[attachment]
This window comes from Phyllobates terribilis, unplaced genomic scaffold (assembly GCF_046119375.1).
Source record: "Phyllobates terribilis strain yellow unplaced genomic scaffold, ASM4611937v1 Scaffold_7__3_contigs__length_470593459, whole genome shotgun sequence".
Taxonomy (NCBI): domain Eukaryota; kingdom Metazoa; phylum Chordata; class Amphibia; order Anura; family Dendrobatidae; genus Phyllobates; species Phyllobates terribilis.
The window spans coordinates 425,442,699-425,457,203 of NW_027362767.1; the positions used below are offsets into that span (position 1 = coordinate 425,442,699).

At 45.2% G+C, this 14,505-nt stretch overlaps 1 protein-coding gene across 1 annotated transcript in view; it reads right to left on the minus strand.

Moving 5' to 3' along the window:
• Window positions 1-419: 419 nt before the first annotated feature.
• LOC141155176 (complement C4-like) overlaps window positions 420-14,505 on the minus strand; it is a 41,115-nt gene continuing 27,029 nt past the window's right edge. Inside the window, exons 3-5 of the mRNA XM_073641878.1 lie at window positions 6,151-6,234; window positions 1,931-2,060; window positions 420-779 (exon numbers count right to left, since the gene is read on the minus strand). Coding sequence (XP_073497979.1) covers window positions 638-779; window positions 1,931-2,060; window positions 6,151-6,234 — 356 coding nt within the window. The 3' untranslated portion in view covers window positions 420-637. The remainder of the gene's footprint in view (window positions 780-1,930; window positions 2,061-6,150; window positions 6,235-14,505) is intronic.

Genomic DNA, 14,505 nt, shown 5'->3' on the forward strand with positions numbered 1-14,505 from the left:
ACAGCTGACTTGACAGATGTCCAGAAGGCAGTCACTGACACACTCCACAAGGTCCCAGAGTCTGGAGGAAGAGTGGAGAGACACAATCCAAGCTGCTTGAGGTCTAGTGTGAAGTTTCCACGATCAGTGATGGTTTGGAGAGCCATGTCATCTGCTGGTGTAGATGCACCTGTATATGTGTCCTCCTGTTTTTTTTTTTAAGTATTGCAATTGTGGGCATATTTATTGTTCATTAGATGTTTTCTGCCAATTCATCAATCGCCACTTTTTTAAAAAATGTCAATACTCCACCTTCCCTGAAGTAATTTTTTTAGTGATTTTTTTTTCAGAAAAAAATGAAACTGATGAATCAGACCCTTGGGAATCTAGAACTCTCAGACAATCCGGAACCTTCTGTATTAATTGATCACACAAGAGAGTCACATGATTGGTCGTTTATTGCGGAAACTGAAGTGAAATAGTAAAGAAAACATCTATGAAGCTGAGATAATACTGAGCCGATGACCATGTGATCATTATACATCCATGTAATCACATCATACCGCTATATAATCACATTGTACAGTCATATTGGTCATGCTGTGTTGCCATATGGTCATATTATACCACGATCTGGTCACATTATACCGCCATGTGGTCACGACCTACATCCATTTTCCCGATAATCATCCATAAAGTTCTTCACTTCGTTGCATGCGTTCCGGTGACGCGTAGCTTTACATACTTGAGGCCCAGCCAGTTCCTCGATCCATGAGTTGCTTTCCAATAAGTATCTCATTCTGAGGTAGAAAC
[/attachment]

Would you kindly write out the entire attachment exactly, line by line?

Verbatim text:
This window comes from Phyllobates terribilis, unplaced genomic scaffold (assembly GCF_046119375.1).
Source record: "Phyllobates terribilis strain yellow unplaced genomic scaffold, ASM4611937v1 Scaffold_7__3_contigs__length_470593459, whole genome shotgun sequence".
Taxonomy (NCBI): domain Eukaryota; kingdom Metazoa; phylum Chordata; class Amphibia; order Anura; family Dendrobatidae; genus Phyllobates; species Phyllobates terribilis.
The window spans coordinates 425,442,699-425,457,203 of NW_027362767.1; the positions used below are offsets into that span (position 1 = coordinate 425,442,699).

At 45.2% G+C, this 14,505-nt stretch overlaps 1 protein-coding gene across 1 annotated transcript in view; it reads right to left on the minus strand.

Moving 5' to 3' along the window:
• Window positions 1-419: 419 nt before the first annotated feature.
• LOC141155176 (complement C4-like) overlaps window positions 420-14,505 on the minus strand; it is a 41,115-nt gene continuing 27,029 nt past the window's right edge. Inside the window, exons 3-5 of the mRNA XM_073641878.1 lie at window positions 6,151-6,234; window positions 1,931-2,060; window positions 420-779 (exon numbers count right to left, since the gene is read on the minus strand). Coding sequence (XP_073497979.1) covers window positions 638-779; window positions 1,931-2,060; window positions 6,151-6,234 — 356 coding nt within the window. The 3' untranslated portion in view covers window positions 420-637. The remainder of the gene's footprint in view (window positions 780-1,930; window positions 2,061-6,150; window positions 6,235-14,505) is intronic.

Genomic DNA, 14,505 nt, shown 5'->3' on the forward strand with positions numbered 1-14,505 from the left:
ACAGCTGACTTGACAGATGTCCAGAAGGCAGTCACTGACACACTCCACAAGGTCCCAGAGTCTGGAGGAAGAGTGGAGAGACACAATCCAAGCTGCTTGAGGTCTAGTGTGAAGTTTCCACGATCAGTGATGGTTTGGAGAGCCATGTCATCTGCTGGTGTAGATGCACCTGTATATGTGTCCTCCTGTTTTTTTTTTTAAGTATTGCAATTGTGGGCATATTTATTGTTCATTAGATGTTTTCTGCCAATTCATCAATCGCCACTTTTTTAAAAAATGTCAATACTCCACCTTCCCTGAAGTAATTTTTTTAGTGATTTTTTTTTCAGAAAAAAATGAAACTGATGAATCAGACCCTTGGGAATCTAGAACTCTCAGACAATCCGGAACCTTCTGTATTAATTGATCACACAAGAGAGTCACATGATTGGTCGTTTATTGCGGAAACTGAAGTGAAATAGTAAAGAAAACATCTATGAAGCTGAGATAATACTGAGCCGATGACCATGTGATCATTATACATCCATGTAATCACATCATACCGCTATATAATCACATTGTACAGTCATATTGGTCATGCTGTGTTGCCATATGGTCATATTATACCACGATCTGGTCACATTATACCGCCATGTGGTCACGACCTACATCCATTTTCCCGATAATCATCCATAAAGTTCTTCACTTCGTTGCATGCGTTCCGGTGACGCGTAGCTTTACATACTTGAGGCCCAGCCAGTTCCTCGATCCATGAGTTGCTTTCCAATAAGTATCTCATTCTGAGGTAGAAAC